The difficulties that arise from depicting children as characters in dangerous situations stems primarily from their innocence, and the perception of that innocence in society. Yet their appeal as protagonists derives from that innocence as well: we wish to see them succeed, even if the story must be altered for this to happen. Their simplicity and naivety as human beings makes them better "heroes" because they view the world in a simple black-and-white manner that does not brook the cynicism and complexity of a mature individual. But what separates a child from an adult, and, perhaps more importantly, what separates a child character's depiction from an adult character's depiction?
Here's a basic fact: a child is an adult who hasn't lived as long. In addition to the numerous biological changes that separate a man from a boy, or a woman from a girl, the plain truth is that a child has had less experience than an adult at almost any given task. An adult is a child with the luxury of additional time spent doing whatever tasks would contribute to their growth and development. Yet children are constantly portrayed as being the unjustified equals of adults across all genres and mediums. In many cases this is more related to protagonist-centric ability than the child/adult dynamic, but the simple decision to make a child a protagonist in a world where adults can do the same things should speak for itself.
What makes this concept difficult to deal with is the general arbitrariness of power as represented in fiction. The physical weakness of children is often reinforced even in works where they're more powerful for no reason - how many times have you heard "S/he's just a kid?" when playing a game or watching a movie? Tension is supposed to arise from the basic concept that a child would have a more difficult time overcoming such odds, yet a lack of explanation leaves the scenario deprived of the context that it is attempting to draw that drama from. We are told that children are disadvantaged, and thus a child who can defeat adults, or can defeat opponents that adults cannot, must be a great fighter. Yet if that ability feels fabricated, rather than believably established, then the value of that equation is lost.
In other scenarios, the child is simply shown as being as good as adults with no questions asked and no explanations given. Here I am thinking specifically of Final Fantasy XII, whose cast is almost entirely adult with the glaring exception of the two tag-along street rats who, according to interviews, were developed as less of a story-telling addition and more as a way to appeal to target demographics. The cast of Final Fantasy XII consists of a disgraced military leader, a deposed princess with magical powers, and two prolific airship pirates (one of whom is supernaturally empowered)...and also two kids. Two kids with absolutely no explanation for why they're as powerful as all those other, more experienced characters. Two kids who, with no training or combat experience, are suddenly able to slice through Imperial soldiers as easily as the veterans they hang out with.
|The horrifying face of the child soldier|
Moreover, the other problem with this setup, and others like it, is that we aren't even really supposed to think about it. The concept of children being as strong and competent as adults, if more emotionally immature, is so ingrained into gaming culture (and JRPGs especially) that the game glosses over it entirely. The contrast that the child/adult comparison is intended to provide is nullified by how common it is. I might even go as far as to say that it's an overcompensation: the idea that children are weaker than adults being reversed for dramatic effect has been going on so long that at this point it's surprising to find a scenario where adults are stronger than children.
specifically establishes that there were a bunch of other children in the colony, and even out of all of those children Newt is the only survivor. Ergo, it's established, albeit subtly, that her survival has nothing to do with the meddling influence of authorial protection. She's alive because she's got the skills and knowledge necessary to survive, not because she's a child and the writers don't want children to get hurt.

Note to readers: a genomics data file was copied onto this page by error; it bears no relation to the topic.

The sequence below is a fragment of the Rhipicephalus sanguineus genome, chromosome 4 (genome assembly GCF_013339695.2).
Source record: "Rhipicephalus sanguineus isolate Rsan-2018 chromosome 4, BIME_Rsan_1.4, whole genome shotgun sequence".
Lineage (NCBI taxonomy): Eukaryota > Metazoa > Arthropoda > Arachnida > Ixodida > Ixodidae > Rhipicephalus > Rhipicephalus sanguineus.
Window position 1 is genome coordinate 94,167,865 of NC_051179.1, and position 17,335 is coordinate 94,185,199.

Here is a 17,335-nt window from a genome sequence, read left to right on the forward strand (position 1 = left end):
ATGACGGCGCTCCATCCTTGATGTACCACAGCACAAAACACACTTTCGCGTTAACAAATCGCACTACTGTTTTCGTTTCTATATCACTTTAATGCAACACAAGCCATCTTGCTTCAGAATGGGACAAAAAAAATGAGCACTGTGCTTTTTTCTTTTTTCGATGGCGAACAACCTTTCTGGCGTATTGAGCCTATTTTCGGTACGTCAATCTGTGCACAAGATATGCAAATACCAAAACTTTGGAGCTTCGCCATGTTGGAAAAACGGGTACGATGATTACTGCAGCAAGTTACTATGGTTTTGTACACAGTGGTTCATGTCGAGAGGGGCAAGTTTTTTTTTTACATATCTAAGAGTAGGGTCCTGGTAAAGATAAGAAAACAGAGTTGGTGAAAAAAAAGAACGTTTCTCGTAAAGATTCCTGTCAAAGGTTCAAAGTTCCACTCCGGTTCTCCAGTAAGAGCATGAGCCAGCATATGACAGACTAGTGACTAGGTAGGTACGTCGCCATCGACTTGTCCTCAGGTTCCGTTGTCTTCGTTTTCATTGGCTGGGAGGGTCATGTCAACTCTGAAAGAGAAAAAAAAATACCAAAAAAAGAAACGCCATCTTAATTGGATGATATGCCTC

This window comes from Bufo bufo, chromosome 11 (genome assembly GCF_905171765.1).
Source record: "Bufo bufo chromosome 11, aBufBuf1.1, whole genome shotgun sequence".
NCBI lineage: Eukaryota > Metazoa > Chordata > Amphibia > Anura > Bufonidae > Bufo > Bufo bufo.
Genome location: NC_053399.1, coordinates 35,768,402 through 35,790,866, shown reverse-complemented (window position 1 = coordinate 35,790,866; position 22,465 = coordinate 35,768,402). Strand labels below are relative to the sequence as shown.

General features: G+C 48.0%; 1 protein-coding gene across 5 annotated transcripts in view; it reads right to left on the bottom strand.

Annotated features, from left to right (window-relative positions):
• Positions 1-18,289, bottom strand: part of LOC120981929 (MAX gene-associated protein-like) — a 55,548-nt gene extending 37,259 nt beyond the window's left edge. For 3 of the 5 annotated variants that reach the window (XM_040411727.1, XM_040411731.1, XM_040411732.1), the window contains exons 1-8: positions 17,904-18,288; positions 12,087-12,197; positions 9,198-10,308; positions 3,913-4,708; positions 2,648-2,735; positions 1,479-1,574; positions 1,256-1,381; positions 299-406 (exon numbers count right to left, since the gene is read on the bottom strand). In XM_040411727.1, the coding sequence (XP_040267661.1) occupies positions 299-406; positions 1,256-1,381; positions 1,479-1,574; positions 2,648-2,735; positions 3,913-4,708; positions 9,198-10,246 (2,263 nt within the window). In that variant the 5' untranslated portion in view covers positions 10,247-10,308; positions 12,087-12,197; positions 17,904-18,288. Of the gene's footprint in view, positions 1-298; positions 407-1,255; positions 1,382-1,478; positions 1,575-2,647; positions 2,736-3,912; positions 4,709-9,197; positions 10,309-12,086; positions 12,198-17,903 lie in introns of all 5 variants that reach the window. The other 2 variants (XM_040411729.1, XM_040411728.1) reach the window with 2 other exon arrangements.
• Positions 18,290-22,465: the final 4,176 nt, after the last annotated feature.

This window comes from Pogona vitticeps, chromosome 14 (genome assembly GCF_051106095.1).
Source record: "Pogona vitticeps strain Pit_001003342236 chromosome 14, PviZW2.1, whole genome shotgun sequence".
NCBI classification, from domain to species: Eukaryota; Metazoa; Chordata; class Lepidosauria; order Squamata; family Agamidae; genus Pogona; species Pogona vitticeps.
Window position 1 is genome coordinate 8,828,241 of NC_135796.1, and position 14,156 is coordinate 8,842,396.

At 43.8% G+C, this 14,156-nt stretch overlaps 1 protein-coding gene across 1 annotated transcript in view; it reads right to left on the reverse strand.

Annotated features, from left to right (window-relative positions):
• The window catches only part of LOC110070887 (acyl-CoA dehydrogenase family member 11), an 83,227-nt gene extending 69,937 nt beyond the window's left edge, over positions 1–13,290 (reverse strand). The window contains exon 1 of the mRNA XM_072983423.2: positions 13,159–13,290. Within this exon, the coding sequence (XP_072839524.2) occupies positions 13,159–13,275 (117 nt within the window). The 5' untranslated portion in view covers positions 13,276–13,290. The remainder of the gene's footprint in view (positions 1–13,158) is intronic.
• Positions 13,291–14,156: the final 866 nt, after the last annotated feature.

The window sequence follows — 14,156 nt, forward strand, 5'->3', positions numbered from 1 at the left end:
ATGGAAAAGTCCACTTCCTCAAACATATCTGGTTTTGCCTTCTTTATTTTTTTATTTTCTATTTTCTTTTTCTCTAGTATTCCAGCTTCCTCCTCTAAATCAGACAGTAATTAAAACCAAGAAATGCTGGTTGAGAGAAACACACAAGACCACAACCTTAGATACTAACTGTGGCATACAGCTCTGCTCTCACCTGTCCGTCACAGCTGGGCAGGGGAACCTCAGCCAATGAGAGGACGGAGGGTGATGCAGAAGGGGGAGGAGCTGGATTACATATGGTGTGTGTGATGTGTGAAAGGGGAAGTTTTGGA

Now, by itself, let me stress how important that is. The value of an exceptional victory comes from the high risk of failure. The reason heroes are celebrated for putting their lives in jeopardy for a higher cause or purpose is the fact that they, and we, are very much aware what would have happened if they had failed. The value of a child as a hero draws from the idea that a child is putting as much at risk as a more-competent adult out of a pure or innocent belief in the righteousness of their cause. Yet if every child that does that survives, the concept loses its impact. History is full of child soldiers, and the reason those figures are tragic even if they're heroic is that most of them simply weren't equipped to survive on the battlefield, both emotionally and physically. The reason that child soldiers are a horrifying concept is that people die in war, a seemingly basic concept that the "child hero" concept ignores so it can have its cake and eat it too.
And here we come to the true crux of controversy: the difference between a "child hero" and a "child soldier". The differences are obvious even at the outset: one is inspiring, the other is horrific. A child hero represents a voluntary devotion to a noble cause, while a child soldier is typically associated with conscription into a petty war that the child cannot truly understand or endorse. A child hero chooses his or her path, whereas a child soldier is forced into theirs. In terms of depiction, the child hero is generally part of a lighter world with fewer consequences, whereas the child soldier is associated with a grim world of realistically awful consequences.
The truth of the matter is obviously more complex than that. The reason most cultures don't trust children to make the same decisions as adults is that children are simply not emotionally developed enough to do that. The underlying reason that an Age of Consent exists is because of the fact that, prior to that period, an individual is not trusted to make a decision that would be beneficial to their well-being. It exists because the child is not recognized as being aware enough to make such a decision for themselves. Yet, when an RPG features a child who takes up a sword to fight evil, it is meant to be inspiring and heroic: the child has willingly sacrificed their own happiness and safety for the good of all. But can it really be considered that? The fact that the child has been told by a giant tree, ancient prophecy, or hairy older man that they are required to save everyone does not mean that the pact is truly voluntary. Instead, it's taken for granted that the child knows what they're getting themselves into even though there's no way they have the cognitive ability to actually know what that entails.